Jacobs said he’s found it helpful to use a bright colored line so he can see when the line twitches or starts moving to the side.

Porter said another tactic works well in June, and throughout the summer. That tactic involves fishing steep, rocky bluffs down to 10 feet deep.

“The steep drops hold a lot of big bream that are not bedding,” he said. “A relatively untapped resource of big shellcrackers thrive in Lake Wateree too. So fishing worms instead of crickets can improve the odds of hooking big shellcrackers.”

Crickets and corks are a perfect combo for catching bream. (Photo by Terry Madewell)

Lake Marion

Lake Marion simply has the look of a bream fishing paradise. And the good news for panfish anglers is it produces as well as it looks. The huge lake offers a wide diversity of bream habitat, and huge bream and giant shellcrackers are caught in almost ridiculous numbers.

Kevin Davis is a long-time local angler, and former bream-fishing guide. He said June is prime time.

“I love fishing the cypress flats, and I’ll hunt for areas with a hard bottom. That’s ideal habitat for bedding fish,” he said.

Davis said one way to find bream in this habitat is to employ the side-scan technology and literally mark the beds.

“Stay on the move, scanning as you go.” he said. “When you mark a bream bed, fish it, and then look for other beds nearby in the same general depth of water.”

Davis said bream and shellcrackers often get into shallow water to bed. An abundance of weeds, logs and trees will be in the area. He said working around shallow water cover in a small boat armed with a long pole is often the best tactic in these areas.

“Plus, you can really get away from the crowds, and that’s important when you find that big bed,” he said.

Davis said it’s crucial to accurately place your bait near the target, even when fishing in beds.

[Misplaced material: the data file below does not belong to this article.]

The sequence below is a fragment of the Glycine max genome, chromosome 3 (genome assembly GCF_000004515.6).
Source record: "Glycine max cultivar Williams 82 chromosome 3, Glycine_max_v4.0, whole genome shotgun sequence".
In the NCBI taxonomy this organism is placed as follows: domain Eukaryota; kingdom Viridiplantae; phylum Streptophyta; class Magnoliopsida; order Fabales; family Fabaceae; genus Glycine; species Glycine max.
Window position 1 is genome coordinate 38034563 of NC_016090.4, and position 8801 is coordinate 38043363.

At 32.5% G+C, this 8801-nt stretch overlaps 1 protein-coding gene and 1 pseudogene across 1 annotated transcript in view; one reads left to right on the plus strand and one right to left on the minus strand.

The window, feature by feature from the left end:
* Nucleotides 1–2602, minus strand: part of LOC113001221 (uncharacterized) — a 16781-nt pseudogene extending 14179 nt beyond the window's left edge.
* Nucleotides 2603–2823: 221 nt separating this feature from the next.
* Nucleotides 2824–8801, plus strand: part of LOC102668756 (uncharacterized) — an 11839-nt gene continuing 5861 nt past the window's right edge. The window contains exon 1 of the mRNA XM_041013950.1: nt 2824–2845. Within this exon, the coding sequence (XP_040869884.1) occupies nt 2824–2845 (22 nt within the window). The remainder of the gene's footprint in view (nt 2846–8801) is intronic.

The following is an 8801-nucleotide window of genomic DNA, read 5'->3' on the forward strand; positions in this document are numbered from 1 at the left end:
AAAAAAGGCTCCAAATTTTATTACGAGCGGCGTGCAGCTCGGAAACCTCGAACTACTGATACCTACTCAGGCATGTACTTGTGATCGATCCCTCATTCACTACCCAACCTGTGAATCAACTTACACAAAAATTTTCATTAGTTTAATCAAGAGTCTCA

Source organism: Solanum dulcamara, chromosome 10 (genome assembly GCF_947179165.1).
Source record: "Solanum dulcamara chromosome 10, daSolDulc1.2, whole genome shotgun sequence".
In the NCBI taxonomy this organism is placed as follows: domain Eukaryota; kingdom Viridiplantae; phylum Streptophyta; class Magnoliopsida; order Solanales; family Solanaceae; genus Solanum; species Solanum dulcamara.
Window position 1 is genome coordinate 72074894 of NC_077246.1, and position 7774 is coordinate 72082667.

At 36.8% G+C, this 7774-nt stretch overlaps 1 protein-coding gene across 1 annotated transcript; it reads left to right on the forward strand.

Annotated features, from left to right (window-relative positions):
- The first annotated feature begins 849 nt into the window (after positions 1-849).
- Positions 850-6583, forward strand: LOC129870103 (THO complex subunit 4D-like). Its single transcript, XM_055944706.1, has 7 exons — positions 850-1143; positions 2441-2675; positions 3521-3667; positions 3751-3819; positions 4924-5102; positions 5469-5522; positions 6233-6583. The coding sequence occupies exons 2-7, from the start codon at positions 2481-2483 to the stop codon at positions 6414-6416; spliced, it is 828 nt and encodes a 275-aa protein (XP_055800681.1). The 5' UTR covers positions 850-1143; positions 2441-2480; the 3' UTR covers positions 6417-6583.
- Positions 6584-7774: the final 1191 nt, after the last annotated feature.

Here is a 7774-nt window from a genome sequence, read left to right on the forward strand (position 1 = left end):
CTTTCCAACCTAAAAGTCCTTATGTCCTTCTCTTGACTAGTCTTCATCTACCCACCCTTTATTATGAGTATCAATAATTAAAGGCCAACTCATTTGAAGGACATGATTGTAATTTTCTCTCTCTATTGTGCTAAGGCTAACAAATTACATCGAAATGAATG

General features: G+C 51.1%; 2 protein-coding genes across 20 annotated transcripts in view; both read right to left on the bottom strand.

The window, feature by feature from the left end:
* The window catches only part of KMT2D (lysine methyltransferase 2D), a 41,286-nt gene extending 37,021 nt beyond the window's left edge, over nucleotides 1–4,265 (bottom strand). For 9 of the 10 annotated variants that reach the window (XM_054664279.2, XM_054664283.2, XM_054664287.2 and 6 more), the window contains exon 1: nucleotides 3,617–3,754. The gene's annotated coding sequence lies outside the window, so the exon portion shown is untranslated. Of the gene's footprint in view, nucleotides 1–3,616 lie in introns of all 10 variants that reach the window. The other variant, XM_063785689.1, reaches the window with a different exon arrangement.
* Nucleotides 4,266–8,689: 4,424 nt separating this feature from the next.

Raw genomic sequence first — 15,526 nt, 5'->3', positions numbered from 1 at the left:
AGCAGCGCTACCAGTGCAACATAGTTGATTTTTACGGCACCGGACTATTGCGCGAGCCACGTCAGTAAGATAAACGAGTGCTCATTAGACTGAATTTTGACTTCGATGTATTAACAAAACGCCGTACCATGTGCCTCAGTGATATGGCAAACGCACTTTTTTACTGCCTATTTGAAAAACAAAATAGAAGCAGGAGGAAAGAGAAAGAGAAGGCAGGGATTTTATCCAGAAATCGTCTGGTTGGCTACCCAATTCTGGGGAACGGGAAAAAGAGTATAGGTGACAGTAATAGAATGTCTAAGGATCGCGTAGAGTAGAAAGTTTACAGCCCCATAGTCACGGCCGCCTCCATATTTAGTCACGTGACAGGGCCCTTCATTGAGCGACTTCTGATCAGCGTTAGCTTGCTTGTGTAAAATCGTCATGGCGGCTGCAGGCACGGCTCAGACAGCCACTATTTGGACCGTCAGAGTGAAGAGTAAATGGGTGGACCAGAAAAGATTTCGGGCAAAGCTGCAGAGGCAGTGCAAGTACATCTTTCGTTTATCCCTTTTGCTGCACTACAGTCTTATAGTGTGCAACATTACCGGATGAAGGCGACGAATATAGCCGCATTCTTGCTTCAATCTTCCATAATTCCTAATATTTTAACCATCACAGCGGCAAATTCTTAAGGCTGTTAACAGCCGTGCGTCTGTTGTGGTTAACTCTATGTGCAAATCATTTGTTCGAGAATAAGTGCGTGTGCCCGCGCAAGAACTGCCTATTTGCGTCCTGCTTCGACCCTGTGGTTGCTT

Davis doesn’t linger in any given spot unless he is catching fish. His searching technique for locating beds consistently produces scattered bream action until he locates that bed of bream or shellcrackers.

Targeting bream in the right places can lead to big stringers in June. (Photo by Terry Madewell)

Lake Secession

Lake Secession is a small body of water located in Abbeville County on the Rocky River upstream from Lake Richard B. Russell. The lake covers 1,460 surface-acres and is operated by the City of Abbeville. Public access is through a public boat ramp near SC Hwy. 184.

Many anglers at this lake simply work the shoreline searching for bedding bream. But this same searching pattern produces, even when fish are not bedding, in more of a scattered few good fish in small clusters, around the shoreline.

Bedding can occur any time of the month. But sometimes the fish-catching action with non-bedding bream is excellent when fishing tight to cover near slightly deeper water. Spinning tackle, as well as long poles, are highly effective at this lake.

When targeting beds, look for small coves and pockets with gravel and sandy bottoms. Otherwise, fish along slightly steeper shorelines and cast small spinners or live bait around woody cover.

SCDNR-managed lakes in Upstate SC

Several excellent but smaller SCDNR managed lakes are available in the upstate that provide quality bream fishing. Three of these lakes are fertilized and managed to promote excellent fishing and while relatively small, they do produce excellent bream fishing opportunities.

Lake Edwin Johnson is a 40-acre fertilized lake providing excellent fishing with bluegill and shellcrackers being featured species. The lake is located at the end of State Road 359 off SC 295 between Spartanburg and Pacolet. The lake is open 1/2 hour before official sunrise to 1/2 after official sunset, 7 days a week.

Lake John D. Long is an 80-acre fertilized lake providing good bluegill and shellcracker fishing. A boat ramp is available as well as a fishing pier and is handicapped accessible. It is located off Hwy. 9 and Black Bottom Road in Union County. The lake is open 1/2 hour before official sunrise to 1/2 after official sunset, 7 days a week.

Star Fort Pond in Greenwood County located near Ninety-Six, is a 22-acre fertilized lake that provides bluegill and shellcracker. This lake has a fishing pier for anglers to use.

All three of these state-managed lakes have specific guidelines. Always refer to the SCDNR Rules and Regulations before fishing any of the managed ponds to ensure you have the latest information.

About Terry Madewell 812 Articles
Award-winning writer and photographer Terry Madewell of Ridgeway, S.C., has been an outdoors writer for more than 30 years. He has a degree in wildlife and fisheries management and has a long career as a professional wildlife biologist/natural resources manager.